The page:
Acrylic and polycarbonate lenses are used in a wide range of optical applications; however, the inorganic antireflection (AR) coatings that improve the performance of glass lenses are difficult to apply to plastic optical surfaces. Researchers created a method for coating these plastic lenses with a fluoropolymer that adheres well and even makes the surfaces appear invisible to the viewer.
AR coatings may improve the efficiency of solar panels that use plastic lenses to concentrate sunlight, in addition to improving optical components. Other potential applications include reducing reflections in security camera domes and virtual-reality equipment.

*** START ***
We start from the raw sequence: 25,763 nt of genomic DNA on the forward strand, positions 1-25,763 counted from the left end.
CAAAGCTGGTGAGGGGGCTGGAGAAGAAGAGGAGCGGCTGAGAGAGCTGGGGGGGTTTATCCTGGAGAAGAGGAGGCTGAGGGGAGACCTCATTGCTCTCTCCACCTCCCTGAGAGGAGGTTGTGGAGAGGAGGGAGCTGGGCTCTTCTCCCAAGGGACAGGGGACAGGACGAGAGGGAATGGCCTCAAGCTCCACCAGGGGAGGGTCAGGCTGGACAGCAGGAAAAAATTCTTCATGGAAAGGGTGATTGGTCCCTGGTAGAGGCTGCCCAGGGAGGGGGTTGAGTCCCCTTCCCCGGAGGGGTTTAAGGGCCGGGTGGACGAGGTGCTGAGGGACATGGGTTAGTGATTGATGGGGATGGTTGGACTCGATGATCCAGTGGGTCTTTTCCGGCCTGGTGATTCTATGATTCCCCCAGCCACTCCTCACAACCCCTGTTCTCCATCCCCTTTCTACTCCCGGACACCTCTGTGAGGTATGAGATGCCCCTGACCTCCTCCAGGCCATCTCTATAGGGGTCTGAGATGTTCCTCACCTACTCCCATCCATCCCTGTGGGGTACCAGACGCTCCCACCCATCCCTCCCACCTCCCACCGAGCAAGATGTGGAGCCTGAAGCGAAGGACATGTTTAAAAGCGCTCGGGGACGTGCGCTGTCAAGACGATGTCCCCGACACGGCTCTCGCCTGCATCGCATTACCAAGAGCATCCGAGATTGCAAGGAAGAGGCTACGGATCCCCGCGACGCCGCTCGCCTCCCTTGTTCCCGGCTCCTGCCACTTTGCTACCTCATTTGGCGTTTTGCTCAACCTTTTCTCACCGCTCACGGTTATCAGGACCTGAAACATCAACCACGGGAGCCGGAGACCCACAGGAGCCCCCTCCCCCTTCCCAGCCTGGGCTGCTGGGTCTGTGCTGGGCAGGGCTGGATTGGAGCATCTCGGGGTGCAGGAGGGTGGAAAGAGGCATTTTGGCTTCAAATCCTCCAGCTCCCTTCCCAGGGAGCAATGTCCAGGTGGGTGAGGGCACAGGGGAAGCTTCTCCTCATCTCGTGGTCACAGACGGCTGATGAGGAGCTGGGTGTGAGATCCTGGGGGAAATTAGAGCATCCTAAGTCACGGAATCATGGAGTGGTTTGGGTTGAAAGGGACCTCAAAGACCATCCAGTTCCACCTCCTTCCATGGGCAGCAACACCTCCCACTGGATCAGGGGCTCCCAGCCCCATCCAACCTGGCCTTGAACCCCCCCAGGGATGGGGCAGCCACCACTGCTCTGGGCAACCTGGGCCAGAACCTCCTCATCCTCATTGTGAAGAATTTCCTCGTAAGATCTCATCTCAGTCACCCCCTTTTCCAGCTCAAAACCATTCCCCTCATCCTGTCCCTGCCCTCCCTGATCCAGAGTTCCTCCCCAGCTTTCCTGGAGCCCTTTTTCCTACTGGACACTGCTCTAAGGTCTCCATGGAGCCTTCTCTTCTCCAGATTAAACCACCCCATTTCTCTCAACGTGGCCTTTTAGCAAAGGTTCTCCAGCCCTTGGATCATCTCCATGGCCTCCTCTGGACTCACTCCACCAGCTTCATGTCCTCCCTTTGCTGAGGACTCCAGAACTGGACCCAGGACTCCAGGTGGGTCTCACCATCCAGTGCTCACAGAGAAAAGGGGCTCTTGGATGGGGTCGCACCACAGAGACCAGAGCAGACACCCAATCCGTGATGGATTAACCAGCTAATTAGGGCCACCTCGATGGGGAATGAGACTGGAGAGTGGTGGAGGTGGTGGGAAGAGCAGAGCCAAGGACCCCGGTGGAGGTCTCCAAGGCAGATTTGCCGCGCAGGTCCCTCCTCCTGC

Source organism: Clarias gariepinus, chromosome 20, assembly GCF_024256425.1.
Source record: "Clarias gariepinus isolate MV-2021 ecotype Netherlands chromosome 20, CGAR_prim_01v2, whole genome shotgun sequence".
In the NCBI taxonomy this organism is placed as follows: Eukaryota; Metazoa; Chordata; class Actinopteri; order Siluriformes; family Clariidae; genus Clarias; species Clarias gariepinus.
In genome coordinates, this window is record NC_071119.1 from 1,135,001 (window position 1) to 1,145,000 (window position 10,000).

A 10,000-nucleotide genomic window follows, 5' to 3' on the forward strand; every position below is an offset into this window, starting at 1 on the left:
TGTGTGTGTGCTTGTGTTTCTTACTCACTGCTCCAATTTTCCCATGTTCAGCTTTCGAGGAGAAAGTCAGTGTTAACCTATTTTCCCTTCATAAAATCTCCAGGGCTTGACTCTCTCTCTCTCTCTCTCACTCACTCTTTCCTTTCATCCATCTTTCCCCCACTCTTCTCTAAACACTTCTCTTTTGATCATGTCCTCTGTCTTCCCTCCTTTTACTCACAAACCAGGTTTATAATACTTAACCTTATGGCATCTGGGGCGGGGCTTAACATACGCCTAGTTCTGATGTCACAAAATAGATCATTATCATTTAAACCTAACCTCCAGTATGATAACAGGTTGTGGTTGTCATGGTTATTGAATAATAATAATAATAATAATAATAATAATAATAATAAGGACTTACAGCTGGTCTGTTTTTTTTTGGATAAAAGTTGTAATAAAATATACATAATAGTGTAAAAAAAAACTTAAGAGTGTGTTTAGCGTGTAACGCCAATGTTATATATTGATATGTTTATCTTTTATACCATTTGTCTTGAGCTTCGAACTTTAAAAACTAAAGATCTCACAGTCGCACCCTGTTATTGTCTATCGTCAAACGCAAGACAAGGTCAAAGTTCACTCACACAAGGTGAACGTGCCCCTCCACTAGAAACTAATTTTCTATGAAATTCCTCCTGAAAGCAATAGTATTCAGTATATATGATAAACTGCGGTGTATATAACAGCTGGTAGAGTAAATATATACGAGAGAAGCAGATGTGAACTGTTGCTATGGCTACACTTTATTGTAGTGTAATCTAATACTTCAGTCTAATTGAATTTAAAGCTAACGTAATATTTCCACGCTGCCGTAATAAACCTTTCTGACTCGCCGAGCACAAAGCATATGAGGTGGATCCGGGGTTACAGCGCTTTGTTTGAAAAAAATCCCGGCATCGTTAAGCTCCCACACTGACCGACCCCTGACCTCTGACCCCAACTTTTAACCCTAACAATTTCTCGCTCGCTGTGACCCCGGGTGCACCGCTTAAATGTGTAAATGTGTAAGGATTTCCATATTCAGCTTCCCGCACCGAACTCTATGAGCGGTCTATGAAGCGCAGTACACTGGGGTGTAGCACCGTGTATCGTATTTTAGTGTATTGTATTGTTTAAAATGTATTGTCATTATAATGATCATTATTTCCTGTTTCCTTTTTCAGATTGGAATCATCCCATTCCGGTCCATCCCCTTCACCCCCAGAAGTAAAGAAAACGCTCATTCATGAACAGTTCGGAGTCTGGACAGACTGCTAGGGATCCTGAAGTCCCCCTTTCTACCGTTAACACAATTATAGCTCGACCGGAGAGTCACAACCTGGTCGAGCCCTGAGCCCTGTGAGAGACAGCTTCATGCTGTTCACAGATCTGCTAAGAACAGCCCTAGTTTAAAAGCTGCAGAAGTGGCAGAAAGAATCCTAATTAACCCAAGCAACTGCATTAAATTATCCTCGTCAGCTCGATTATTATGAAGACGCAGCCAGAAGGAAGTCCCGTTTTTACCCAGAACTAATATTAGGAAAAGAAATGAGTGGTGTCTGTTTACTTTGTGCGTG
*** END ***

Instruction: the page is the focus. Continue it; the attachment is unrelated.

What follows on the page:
The key to creating this coating is to deposit two different types of molecules onto the plastic lens surfaces, rather than just one. The researchers incorporated a “sacrificial” molecule – a type of organic semiconductor—while evaporating the amorphous fluoropolymer onto the substrate.
Fluoropolymer chains break up and repolymerize on the substrate around the semiconductor molecules during evaporative deposition. When the substrate lens surfaces are washed with a solvent such as isopropyl alcohol, the sacrificial molecules dissolve, leaving behind a nanoporous fluoropolymer coating. The method is similar to that used in tissue engineering, in which dissolvable particles known as porogens are used to create a porous structure for supporting cells.